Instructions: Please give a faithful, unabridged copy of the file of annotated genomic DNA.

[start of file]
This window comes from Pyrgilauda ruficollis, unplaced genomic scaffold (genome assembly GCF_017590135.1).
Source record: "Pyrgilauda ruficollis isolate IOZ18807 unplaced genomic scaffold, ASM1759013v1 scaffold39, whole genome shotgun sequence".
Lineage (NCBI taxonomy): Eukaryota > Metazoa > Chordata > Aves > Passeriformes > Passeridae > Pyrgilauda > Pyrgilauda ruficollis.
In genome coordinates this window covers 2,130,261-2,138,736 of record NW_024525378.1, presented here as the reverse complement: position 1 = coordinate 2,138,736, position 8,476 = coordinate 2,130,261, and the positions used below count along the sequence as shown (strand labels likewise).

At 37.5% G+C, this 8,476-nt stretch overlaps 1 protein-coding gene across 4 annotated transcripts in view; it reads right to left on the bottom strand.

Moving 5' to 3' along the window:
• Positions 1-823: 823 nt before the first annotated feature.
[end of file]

This window comes from Pyrgilauda ruficollis, unplaced genomic scaffold (genome assembly GCF_017590135.1).
Source record: "Pyrgilauda ruficollis isolate IOZ18807 unplaced genomic scaffold, ASM1759013v1 scaffold39, whole genome shotgun sequence".
Lineage (NCBI taxonomy): Eukaryota > Metazoa > Chordata > Aves > Passeriformes > Passeridae > Pyrgilauda > Pyrgilauda ruficollis.
In genome coordinates this window covers 2,130,261-2,138,736 of record NW_024525378.1, presented here as the reverse complement: position 1 = coordinate 2,138,736, position 8,476 = coordinate 2,130,261, and the positions used below count along the sequence as shown (strand labels likewise).

At 37.5% G+C, this 8,476-nt stretch overlaps 1 protein-coding gene across 4 annotated transcripts in view; it reads right to left on the bottom strand.

Moving 5' to 3' along the window:
• Positions 1-823: 823 nt before the first annotated feature.